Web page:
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Schools integrate smartphone, tablet apps to engage a new generation

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The students said they generally had a positive experience with the app as they do not feel the hesitancy they might when speaking to real native English speakers.

Which means that when it comes to the real thing they'll clam up and not utter a word, making the whole process useless.

I'm all for integrating technology in schools and think smartphones and tablets can be used very efficiently. But do not replace HR with technology. Technology should be seen as a supplement, not a replacement

-1 ( +1 / -2 )

Why have the host teacher even? In any subject, there will be plenty of students nervous about speaking to teacher, giving answers in front of class, etc. With modern tech, why even have school? Sometimes teachers are just babysitters. Home school and home college, parents issue high school diploma and doctorate degrees.

0 ( +0 / -0 )

So, they have another set of memorised responses to standardised questions with no comprehension or language expansion. Woop! Woop!

0 ( +1 / -1 )

Slowly Slowly stepping into the 21st C.

For a country so entwined with technology, the lack of it in the education process is startling.

1 computer for 6,2 students. Sounds about right in many advanced nations in 2000. And 12% of those were tablets. Now that's impressive - Not.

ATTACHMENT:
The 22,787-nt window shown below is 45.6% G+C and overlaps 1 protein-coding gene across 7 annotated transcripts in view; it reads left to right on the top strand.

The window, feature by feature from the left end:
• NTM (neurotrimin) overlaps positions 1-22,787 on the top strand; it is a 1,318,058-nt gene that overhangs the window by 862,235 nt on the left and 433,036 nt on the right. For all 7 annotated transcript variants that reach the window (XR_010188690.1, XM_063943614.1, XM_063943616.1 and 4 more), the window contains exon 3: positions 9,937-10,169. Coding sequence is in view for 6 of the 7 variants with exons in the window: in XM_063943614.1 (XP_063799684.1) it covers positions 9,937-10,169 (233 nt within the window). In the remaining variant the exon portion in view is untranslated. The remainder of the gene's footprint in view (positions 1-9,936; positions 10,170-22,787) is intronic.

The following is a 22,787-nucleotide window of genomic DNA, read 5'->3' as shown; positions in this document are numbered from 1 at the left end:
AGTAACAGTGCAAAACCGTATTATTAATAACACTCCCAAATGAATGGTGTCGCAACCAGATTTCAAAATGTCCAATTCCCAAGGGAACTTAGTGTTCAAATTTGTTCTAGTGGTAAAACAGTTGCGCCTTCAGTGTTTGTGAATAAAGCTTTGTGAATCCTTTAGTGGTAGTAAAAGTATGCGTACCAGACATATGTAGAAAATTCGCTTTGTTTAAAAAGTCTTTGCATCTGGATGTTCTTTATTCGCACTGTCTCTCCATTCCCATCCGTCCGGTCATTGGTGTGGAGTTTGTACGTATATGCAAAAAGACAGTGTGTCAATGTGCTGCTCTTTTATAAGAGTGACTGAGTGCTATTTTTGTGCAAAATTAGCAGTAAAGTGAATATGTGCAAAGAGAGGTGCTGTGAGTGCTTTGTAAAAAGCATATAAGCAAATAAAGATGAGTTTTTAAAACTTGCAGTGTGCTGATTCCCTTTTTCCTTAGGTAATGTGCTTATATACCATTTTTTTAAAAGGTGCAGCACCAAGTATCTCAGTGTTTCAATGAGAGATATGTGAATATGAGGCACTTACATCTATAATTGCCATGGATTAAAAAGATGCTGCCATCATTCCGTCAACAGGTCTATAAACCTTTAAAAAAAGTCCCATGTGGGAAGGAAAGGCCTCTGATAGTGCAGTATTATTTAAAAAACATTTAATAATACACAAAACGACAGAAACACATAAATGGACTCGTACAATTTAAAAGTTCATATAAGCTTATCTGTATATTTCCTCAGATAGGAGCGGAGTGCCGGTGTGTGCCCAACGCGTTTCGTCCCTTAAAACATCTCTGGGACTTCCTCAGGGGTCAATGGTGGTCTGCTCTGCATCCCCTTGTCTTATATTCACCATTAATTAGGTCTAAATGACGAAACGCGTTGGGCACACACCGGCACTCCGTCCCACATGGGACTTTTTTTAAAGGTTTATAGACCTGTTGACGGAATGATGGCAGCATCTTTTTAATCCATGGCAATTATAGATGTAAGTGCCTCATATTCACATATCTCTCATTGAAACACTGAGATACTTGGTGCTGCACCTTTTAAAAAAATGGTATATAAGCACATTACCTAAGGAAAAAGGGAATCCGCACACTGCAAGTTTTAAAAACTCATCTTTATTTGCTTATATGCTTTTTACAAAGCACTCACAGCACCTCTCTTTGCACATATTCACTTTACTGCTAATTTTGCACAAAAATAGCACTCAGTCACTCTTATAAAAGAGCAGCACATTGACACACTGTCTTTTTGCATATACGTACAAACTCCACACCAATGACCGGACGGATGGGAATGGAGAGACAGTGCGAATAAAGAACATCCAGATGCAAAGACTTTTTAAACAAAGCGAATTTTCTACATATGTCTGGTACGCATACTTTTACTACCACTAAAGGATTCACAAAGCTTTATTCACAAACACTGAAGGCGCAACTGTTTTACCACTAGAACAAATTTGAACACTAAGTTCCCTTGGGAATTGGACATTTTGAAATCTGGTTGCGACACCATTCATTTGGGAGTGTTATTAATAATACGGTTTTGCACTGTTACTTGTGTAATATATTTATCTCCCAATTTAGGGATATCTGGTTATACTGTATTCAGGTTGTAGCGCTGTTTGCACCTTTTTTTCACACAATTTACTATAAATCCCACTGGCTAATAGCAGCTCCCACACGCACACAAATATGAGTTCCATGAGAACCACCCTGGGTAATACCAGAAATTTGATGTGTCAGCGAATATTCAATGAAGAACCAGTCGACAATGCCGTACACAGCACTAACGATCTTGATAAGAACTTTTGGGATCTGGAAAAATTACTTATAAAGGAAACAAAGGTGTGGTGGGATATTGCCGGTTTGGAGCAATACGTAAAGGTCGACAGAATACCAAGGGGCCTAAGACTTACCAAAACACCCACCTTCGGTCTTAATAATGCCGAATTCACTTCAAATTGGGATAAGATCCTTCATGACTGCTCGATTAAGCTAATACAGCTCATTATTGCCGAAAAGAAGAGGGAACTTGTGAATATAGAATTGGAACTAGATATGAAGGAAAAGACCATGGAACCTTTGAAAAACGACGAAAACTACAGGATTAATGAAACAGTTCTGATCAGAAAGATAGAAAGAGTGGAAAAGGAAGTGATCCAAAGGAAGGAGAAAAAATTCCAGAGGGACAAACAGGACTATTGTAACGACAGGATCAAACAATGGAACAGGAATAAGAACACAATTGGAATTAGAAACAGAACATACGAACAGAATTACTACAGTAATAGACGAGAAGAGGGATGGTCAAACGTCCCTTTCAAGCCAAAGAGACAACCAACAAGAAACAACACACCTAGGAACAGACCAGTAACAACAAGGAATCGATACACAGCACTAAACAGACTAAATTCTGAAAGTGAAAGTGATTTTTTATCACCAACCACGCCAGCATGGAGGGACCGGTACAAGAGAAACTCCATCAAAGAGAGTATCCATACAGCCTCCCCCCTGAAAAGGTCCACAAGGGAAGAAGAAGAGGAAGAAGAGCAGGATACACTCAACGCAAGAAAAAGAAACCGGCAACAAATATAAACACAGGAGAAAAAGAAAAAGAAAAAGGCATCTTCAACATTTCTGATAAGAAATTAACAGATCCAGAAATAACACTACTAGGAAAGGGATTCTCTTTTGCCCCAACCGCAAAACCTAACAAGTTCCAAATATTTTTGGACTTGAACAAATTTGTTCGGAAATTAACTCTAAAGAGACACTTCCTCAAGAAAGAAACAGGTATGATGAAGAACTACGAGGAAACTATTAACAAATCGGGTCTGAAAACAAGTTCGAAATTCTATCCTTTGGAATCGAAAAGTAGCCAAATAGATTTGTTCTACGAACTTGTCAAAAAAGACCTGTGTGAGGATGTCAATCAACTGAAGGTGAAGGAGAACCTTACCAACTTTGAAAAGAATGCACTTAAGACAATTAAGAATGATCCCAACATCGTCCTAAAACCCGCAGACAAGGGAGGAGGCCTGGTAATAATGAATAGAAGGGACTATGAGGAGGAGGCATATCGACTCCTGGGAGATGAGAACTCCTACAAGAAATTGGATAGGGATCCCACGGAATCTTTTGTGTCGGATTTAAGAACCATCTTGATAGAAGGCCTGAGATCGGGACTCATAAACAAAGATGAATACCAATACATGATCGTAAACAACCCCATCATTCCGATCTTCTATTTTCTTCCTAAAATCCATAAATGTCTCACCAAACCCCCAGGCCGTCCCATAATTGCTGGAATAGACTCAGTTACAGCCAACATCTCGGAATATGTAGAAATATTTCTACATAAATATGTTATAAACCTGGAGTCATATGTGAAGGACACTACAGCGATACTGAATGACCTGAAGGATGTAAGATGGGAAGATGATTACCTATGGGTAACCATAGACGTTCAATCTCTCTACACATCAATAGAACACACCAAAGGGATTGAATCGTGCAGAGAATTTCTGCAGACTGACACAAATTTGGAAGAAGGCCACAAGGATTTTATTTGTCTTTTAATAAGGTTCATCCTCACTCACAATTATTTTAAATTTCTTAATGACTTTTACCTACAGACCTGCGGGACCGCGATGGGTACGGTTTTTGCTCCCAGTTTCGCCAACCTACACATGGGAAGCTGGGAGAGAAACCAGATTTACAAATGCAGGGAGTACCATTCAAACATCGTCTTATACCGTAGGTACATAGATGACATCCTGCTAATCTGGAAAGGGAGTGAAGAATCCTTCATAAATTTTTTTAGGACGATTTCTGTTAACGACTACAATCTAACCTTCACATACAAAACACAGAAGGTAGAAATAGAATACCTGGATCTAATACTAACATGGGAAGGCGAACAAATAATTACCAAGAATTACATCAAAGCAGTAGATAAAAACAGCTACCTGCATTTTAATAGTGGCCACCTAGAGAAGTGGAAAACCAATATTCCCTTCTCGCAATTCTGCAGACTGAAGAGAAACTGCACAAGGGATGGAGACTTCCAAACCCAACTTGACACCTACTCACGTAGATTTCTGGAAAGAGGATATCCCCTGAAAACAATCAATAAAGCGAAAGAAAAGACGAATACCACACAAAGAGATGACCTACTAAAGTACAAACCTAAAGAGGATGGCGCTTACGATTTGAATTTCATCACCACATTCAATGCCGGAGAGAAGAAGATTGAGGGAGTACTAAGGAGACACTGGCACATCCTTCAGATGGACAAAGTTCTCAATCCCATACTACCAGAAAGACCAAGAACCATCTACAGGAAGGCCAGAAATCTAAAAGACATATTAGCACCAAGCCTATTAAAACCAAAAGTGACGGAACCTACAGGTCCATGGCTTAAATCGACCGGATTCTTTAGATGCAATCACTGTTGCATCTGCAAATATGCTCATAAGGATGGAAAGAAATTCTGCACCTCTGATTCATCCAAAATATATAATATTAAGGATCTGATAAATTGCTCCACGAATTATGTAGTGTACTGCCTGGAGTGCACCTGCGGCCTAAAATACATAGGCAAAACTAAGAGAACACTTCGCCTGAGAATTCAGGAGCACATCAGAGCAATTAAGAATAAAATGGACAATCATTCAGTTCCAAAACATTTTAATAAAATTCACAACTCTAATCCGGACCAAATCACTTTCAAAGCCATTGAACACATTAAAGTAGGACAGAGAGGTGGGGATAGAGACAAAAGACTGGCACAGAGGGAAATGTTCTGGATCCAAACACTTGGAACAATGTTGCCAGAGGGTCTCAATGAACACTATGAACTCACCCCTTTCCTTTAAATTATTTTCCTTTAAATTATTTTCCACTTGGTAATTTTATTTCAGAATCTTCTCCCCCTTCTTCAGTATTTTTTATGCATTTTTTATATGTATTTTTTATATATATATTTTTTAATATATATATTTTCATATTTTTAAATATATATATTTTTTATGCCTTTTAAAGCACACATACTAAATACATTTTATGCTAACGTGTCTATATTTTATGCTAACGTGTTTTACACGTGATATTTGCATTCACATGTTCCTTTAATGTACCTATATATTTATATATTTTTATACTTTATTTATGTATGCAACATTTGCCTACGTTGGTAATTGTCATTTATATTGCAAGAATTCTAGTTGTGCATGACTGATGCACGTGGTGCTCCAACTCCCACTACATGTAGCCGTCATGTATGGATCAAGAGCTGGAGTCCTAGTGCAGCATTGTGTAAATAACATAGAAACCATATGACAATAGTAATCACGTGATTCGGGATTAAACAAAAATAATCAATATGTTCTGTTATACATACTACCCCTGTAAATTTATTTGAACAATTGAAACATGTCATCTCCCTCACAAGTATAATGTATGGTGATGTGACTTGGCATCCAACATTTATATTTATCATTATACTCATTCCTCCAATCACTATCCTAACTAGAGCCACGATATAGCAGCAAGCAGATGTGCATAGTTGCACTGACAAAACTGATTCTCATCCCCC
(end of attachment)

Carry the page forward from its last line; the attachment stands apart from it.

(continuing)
My high school students still lug tomes. A few years ago (4) my daughter's high school still didn't allow electronic dictionaries. Why? The reason given when queried was that all the electronic dictionaries are different (brands models etc) whereas the books are the same - so the teacher can say, "Everyone look at page 54", for example. Sheesh!

But I suspect a rapid movement embracing useful tech over this next 5+ years. Kids already are way beyond most school staff.

2 ( +2 / -0 )

As browny1 observes, this is too late - other countries have been using technology as a teaching aid for years. Japan is just catching up.

For English this will be helpful - some of the responses above are far too cynical - the more conversation practice students have the better.

However, we really need better English than:

"May I ask your destination?" or "Do you have your ticket with you?"

Clearly these words have never been uttered in any real airport.

0 ( +0 / -0 )

Meanwhile, in the junior high school I work at, we're not allowed to even mention Line characters or talk about any app in the classroom because that would be to encourage the students to use smartphones and tablets, and this BoE has a vendetta against students using any smart device (in or out of the school).

2 ( +2 / -0 )

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